Young, modern churches are much like independent coffee shops in that they tend to forget who they are serving and lack the humility of traditional establishments that came before them, says Christian author and spoken-word artist Jefferson Bethke.
While the comparison between churches and coffee shops is unconventional, Bethke argues that the similarities between the two are based on creating a culture of exclusivism.
"Sadly, every once awhile I come across a church that seems to resemble these hipster coffee shops. They have all the latest gadgets. All the cool and well-dressed people seem to go there. They roll their eyes at 'the old way of doing things.' If a church wants to sing from a hymnal or dress up on Sundays they cry legalism. Rather than serve, they act almost inconvenienced by those who walk in the door," writes Bethke in his most recent blog post.
He notes that expensive, independent coffee shops have a tendency to be rude to its customers since they are considered high end and adds that they oftentimes view others who drink Starbucks as "the least cultured, least informed and obviously least cool person they know." Furthermore, he says hipster coffee shops would not be in business or have a coffee culture to build on without Starbucks.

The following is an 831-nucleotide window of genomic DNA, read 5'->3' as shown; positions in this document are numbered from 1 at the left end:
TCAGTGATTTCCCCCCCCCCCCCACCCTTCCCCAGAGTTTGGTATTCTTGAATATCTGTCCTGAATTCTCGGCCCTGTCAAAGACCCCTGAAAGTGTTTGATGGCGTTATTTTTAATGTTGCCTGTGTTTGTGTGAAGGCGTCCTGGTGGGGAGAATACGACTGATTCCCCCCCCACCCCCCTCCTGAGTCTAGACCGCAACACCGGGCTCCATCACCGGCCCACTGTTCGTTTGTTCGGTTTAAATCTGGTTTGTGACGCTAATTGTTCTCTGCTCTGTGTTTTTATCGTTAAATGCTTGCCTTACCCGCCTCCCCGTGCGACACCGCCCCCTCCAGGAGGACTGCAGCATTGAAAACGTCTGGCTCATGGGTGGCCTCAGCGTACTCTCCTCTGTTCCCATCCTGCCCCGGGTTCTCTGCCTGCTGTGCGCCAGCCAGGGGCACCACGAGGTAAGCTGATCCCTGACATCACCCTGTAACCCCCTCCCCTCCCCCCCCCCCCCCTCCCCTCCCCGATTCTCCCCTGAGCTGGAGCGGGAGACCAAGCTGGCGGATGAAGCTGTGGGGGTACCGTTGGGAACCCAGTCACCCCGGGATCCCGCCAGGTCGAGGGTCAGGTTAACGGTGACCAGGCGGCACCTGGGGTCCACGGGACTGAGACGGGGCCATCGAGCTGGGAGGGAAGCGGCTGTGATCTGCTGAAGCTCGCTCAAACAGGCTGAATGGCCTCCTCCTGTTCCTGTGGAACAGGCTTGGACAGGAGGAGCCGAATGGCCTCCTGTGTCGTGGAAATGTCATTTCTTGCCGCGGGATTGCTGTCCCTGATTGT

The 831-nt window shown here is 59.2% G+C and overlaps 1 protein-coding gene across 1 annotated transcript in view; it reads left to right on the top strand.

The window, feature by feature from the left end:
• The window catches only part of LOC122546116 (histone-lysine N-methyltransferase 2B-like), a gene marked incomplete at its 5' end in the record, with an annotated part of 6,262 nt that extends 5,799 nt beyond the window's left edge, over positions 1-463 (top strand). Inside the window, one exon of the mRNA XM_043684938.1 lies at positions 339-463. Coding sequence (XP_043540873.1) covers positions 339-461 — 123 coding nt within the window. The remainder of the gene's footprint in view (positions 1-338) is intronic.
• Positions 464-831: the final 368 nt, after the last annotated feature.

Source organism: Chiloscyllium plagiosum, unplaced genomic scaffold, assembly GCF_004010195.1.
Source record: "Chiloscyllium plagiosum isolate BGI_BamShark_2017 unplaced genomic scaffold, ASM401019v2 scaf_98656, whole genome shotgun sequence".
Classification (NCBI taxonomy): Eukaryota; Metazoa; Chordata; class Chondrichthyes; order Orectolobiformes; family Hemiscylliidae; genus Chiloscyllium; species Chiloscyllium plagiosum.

In the same manner, he notes that younger congregations are focusing less on their main mission to serve people and are forsaking customary church practices to focus more on the current innovative and powerful move making its way through their churches.
"We make fun of those who came before us, (and) we call them traditional … but realizing we are standing on their shoulders," writes Bethke. "The Christian family is a community of honor, thankfulness, and humility. Smiting the people who laid the very foundation for us to do what we do doesn't encompass any of those three virtues."
Regardless of whether a church is hip or more traditional, Bethke says the one element that "makes it turn sideways" is the spirit and posture of its people.
"Here's the truth, if a church's main virtue isn't humility in line with the steps of Jesus, and suffering sacrificial love that puts others above self, then it will turn into something it wasn't intended to be," he writes.
Bethke does not condemn young, modern churches. In addition, he urges individuals to not be afraid to innovate and do things differently. However, he urges that if people want to create an innovative church, they should not forsake their commitment to serve and should "always speak gently and humbly with indebted thankfulness to those who came before."
Bethke became a household name among Christians when his 2012 "Why I Hate Religion, But Love Jesus," YouTube video went viral, which has garnered nearly 30 million views to date.
Correction: Wednesday, July 2, 2014:
A story about Jeffereson Bethke incorrectly reported that he attends Mars Hill Church in Seattle, but he no longer attends the church.